Arnold & Son has a long and storied past filled with ornate complications that herald fine watchmaking and elegant design. In their newest addition to the Instrument Collection, the new Golden Wheel is updated from the previous model with touches like black numerals on the sapphire discs, a new outer ring on the dial, and a black ADLC dial plate. The Arnold & Son Golden Wheel Ref.1HVAR.M01A.C120A carries over the tradition of the Golden Wheel line, which was the first watch to have both wandering hours and true beat seconds complications together. A unique piece in an 18k red gold case, this watch looks as cool as ever.
The mother-of-pearl arc reaching from 10 to 2 provides a backdrop to the current hour that is displayed as a numeral that moves along a minute track, while the true or “dead” beat seconds are indicated by the central hand. The hours make their way to the top via three floating sapphire crystals that seem to hover above the dial with a simple arrow above each numeral to indicate the minutes. Wandering hours as a complication originates as far back as the 17th century, when it could be found in table clocks or those commissioned by such figures as Pope Alexander XII in 1656. Eventually, the craft made its way into pocket watches and as a result to modern wristwatches, which is quite a technical feat. Arnold & Son place a lot of emphasis on the fact that the Arnold & Son Golden Wheel is the world’s first wandering hour complication with true beat seconds in a wristwatch. True beat seconds, of course, create an effect in which the second hand “ticks” or “beats” each second rather than the customary sweeping motion typical of mechanical watches.
The new Arnold & Son Golden Wheel is housed in a 44mm 18k red-gold case with a 30-meter water-resistance and cambered sapphire crystals on the front and back. That’s not the only sapphire at work here, though. This new version features black numerals on the three sapphire discs as well as an ADLC treated dial plate with Côtes de Genève finishing and a newly designed outer ring, all of which promises to increase readability. The previous version featured golden numerals, so the black will surely ease the wearer’s eye here.
The Arnold & Son Golden Wheel is powered by the Arnold & Son manufacture self-winding A&S6018 that runs at 28,800vph and offers a 45-hour power reserve. Featuring hand-chamfered bridges, the movement is treated with palladium and has Côtes de Genève rayonnantes. The skeletonized weight is also palladium-treated and has smooth, brushed surfaces to create a fluid experience.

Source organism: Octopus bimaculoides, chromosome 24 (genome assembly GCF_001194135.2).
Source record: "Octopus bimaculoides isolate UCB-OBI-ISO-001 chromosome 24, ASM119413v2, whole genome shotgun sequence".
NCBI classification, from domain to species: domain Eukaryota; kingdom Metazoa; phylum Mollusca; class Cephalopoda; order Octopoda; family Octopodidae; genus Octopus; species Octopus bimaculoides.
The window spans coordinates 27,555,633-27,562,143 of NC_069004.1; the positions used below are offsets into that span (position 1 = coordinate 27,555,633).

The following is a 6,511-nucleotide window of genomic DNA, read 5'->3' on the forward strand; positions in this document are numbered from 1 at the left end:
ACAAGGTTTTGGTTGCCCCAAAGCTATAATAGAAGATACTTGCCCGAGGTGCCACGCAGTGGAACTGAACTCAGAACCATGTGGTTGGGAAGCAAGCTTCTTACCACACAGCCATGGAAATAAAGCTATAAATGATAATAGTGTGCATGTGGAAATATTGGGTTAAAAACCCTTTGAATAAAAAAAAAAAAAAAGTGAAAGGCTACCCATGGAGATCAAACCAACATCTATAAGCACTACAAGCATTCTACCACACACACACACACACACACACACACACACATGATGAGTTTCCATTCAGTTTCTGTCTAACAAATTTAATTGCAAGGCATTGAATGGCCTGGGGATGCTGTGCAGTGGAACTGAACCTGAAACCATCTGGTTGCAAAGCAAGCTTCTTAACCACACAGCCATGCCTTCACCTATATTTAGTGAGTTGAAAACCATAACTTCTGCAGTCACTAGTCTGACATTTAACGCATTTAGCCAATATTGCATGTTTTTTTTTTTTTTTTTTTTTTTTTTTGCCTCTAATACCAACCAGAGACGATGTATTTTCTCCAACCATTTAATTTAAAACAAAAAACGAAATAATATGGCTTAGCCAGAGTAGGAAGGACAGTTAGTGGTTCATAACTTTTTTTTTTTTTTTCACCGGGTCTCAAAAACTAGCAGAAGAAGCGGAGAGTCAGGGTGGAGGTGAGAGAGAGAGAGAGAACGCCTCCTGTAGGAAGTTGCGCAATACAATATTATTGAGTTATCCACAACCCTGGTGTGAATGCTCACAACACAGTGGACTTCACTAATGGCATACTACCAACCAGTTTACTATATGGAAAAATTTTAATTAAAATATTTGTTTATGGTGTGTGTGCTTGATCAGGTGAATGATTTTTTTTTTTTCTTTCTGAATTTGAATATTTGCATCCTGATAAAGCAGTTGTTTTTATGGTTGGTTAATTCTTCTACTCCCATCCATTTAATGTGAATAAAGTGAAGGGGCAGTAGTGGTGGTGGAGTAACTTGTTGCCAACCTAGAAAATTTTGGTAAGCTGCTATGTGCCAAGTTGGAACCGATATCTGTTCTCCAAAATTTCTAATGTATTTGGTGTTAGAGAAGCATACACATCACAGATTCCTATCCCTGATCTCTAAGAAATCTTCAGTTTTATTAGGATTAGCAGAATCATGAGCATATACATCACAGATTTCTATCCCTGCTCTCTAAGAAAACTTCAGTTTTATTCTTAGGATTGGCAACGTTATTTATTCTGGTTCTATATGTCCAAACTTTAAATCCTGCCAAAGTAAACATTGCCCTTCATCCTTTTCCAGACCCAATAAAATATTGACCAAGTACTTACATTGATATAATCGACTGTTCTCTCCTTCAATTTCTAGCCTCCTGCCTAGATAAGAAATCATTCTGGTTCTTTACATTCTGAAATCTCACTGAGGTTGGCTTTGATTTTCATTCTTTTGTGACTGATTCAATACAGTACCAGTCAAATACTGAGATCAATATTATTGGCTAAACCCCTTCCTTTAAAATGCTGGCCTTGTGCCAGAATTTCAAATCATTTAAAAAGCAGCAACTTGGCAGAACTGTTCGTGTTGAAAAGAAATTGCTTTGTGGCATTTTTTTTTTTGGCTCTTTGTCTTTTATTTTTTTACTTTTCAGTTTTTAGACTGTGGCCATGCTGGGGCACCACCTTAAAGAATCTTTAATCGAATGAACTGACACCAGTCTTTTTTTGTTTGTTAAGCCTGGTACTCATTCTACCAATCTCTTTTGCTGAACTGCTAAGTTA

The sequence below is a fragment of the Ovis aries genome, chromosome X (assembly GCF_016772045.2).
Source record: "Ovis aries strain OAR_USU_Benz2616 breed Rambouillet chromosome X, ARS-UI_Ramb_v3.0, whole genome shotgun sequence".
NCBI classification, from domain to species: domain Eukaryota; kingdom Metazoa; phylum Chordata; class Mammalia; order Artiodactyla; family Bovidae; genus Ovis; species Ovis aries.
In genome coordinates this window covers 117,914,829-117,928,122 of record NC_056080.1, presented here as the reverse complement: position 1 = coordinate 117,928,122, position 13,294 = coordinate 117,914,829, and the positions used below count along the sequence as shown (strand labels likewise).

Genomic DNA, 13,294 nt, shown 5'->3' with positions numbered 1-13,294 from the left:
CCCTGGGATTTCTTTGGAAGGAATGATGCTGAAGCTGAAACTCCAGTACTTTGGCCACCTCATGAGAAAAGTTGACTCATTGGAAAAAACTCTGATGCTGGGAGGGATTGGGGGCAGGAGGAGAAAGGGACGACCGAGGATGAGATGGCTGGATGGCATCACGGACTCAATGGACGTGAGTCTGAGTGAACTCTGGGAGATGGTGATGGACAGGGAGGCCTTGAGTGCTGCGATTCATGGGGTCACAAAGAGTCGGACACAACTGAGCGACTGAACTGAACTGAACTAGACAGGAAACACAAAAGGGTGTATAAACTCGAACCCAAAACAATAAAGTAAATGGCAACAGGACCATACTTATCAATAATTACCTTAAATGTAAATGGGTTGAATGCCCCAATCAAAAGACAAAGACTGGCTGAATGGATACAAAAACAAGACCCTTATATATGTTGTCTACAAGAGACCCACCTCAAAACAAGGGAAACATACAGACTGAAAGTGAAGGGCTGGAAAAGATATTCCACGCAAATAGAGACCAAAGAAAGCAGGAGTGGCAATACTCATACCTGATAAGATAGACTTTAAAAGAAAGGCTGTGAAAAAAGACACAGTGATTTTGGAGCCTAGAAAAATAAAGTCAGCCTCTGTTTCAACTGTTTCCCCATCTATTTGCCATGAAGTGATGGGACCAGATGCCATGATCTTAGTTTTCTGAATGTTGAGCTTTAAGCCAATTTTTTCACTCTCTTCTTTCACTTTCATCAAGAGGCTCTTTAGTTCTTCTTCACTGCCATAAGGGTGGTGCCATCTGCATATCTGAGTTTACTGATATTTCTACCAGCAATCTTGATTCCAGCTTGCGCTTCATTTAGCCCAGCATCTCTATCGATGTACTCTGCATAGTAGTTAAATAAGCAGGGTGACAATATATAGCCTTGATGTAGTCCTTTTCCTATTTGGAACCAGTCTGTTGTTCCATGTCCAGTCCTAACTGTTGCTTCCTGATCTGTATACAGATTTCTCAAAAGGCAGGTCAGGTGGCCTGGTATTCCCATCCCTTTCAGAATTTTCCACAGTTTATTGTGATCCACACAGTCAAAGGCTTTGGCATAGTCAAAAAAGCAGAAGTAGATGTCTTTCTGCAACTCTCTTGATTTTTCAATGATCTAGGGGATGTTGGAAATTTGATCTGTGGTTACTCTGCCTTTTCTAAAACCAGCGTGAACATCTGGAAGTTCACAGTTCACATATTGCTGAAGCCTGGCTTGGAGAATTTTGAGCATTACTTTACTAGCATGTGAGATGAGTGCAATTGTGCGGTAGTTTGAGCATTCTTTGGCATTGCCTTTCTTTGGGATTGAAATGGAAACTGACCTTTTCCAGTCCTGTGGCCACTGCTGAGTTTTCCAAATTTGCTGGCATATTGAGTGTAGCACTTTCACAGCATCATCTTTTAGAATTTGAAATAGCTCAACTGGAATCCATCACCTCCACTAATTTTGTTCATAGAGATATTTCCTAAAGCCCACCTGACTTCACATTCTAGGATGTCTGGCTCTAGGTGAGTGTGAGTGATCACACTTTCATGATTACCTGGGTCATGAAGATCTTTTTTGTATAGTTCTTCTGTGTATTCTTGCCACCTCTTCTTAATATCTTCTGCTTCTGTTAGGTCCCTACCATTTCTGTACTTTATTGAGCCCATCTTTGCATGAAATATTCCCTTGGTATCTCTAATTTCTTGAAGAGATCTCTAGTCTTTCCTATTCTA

One of the greatest problems in regards to accuracy is moderating the source of power to the regulating organ of the timepiece (in this scenario, the tourbillon featured at the lower right quadrant of the flow). The mainspring, like every component of this size, is susceptible to certain molecular inconsistencies acquired during the creation procedure. Any external or internal inconsistency could result in a fluctuation of electricity delivered to the gear train. And that is before one even believes the extreme drop-off in torque once the mainspring satisfactorily uncoils. Since the mainspring winds down, the amount of power delivered to the escapement dips. This can potentially play havoc with the timekeeping, therefore Arnold & Son have attempted to eliminate this error by installing a “constant-force” mechanism. The modern incarnation of the business that lay dormant for more than a century is doing what it is to reconnect with the origin of its inspiration.Practically talking, this component takes the place of a fuseé, which can be an old-fashioned constant force complication we have observed on aBlogtoWatch very recently in the new Zenith Academy Georges Favre-Jacot Anniversary piece (read the review), for instance. To compensate for the inevitable drop-off in power generated with one barrel in a standard set-up, Arnold & Son have started out with two gaseous barrels in series. The first barrel powers the equipment train, while the next barrel tops up the torque of the first if it drops below an optimal level. But their innovation doesn’t end there.
The update to the Arnold & Son Golden Wheel definitely increases the contrast and legibility of an already beautiful timepiece. I much prefer this variant to the previous for the inclusion of the black numerals on the sapphire discs alone. A wandering hours complication is rare, and Arnold & Son has managed to keep improving. It is always nice to see a brand not only take on the more complex complications, but pair them with special features such as the true beat seconds we have in this instance.
The Arnold & Son Golden Wheel comes paired with a dressy hand-stitched alligator leather strap in either brown or black. Pricing is $47,500. arnoldandson.com